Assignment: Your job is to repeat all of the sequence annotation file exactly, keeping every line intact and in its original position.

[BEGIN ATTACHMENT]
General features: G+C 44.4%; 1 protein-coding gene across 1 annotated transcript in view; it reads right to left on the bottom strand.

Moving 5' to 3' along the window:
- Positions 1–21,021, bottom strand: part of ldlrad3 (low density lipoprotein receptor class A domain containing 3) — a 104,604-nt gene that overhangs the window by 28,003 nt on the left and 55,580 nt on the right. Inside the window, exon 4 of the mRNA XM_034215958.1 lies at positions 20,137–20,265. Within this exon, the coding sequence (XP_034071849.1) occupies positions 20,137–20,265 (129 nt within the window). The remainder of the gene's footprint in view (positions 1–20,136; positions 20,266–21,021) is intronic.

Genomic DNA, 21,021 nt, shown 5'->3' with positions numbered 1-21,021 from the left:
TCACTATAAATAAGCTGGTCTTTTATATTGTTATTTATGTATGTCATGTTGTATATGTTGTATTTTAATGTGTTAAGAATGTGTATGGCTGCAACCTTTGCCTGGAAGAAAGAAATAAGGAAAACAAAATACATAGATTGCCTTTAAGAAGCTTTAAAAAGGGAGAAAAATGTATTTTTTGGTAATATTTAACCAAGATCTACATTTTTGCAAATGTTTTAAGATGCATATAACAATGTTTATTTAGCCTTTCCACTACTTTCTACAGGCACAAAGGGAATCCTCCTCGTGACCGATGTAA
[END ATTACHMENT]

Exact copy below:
General features: G+C 44.4%; 1 protein-coding gene across 1 annotated transcript in view; it reads right to left on the bottom strand.

Moving 5' to 3' along the window:
- Positions 1–21,021, bottom strand: part of ldlrad3 (low density lipoprotein receptor class A domain containing 3) — a 104,604-nt gene that overhangs the window by 28,003 nt on the left and 55,580 nt on the right. Inside the window, exon 4 of the mRNA XM_034215958.1 lies at positions 20,137–20,265. Within this exon, the coding sequence (XP_034071849.1) occupies positions 20,137–20,265 (129 nt within the window). The remainder of the gene's footprint in view (positions 1–20,136; positions 20,266–21,021) is intronic.

Genomic DNA, 21,021 nt, shown 5'->3' with positions numbered 1-21,021 from the left:
TCACTATAAATAAGCTGGTCTTTTATATTGTTATTTATGTATGTCATGTTGTATATGTTGTATTTTAATGTGTTAAGAATGTGTATGGCTGCAACCTTTGCCTGGAAGAAAGAAATAAGGAAAACAAAATACATAGATTGCCTTTAAGAAGCTTTAAAAAGGGAGAAAAATGTATTTTTTGGTAATATTTAACCAAGATCTACATTTTTGCAAATGTTTTAAGATGCATATAACAATGTTTATTTAGCCTTTCCACTACTTTCTACAGGCACAAAGGGAATCCTCCTCGTGACCGATGTAA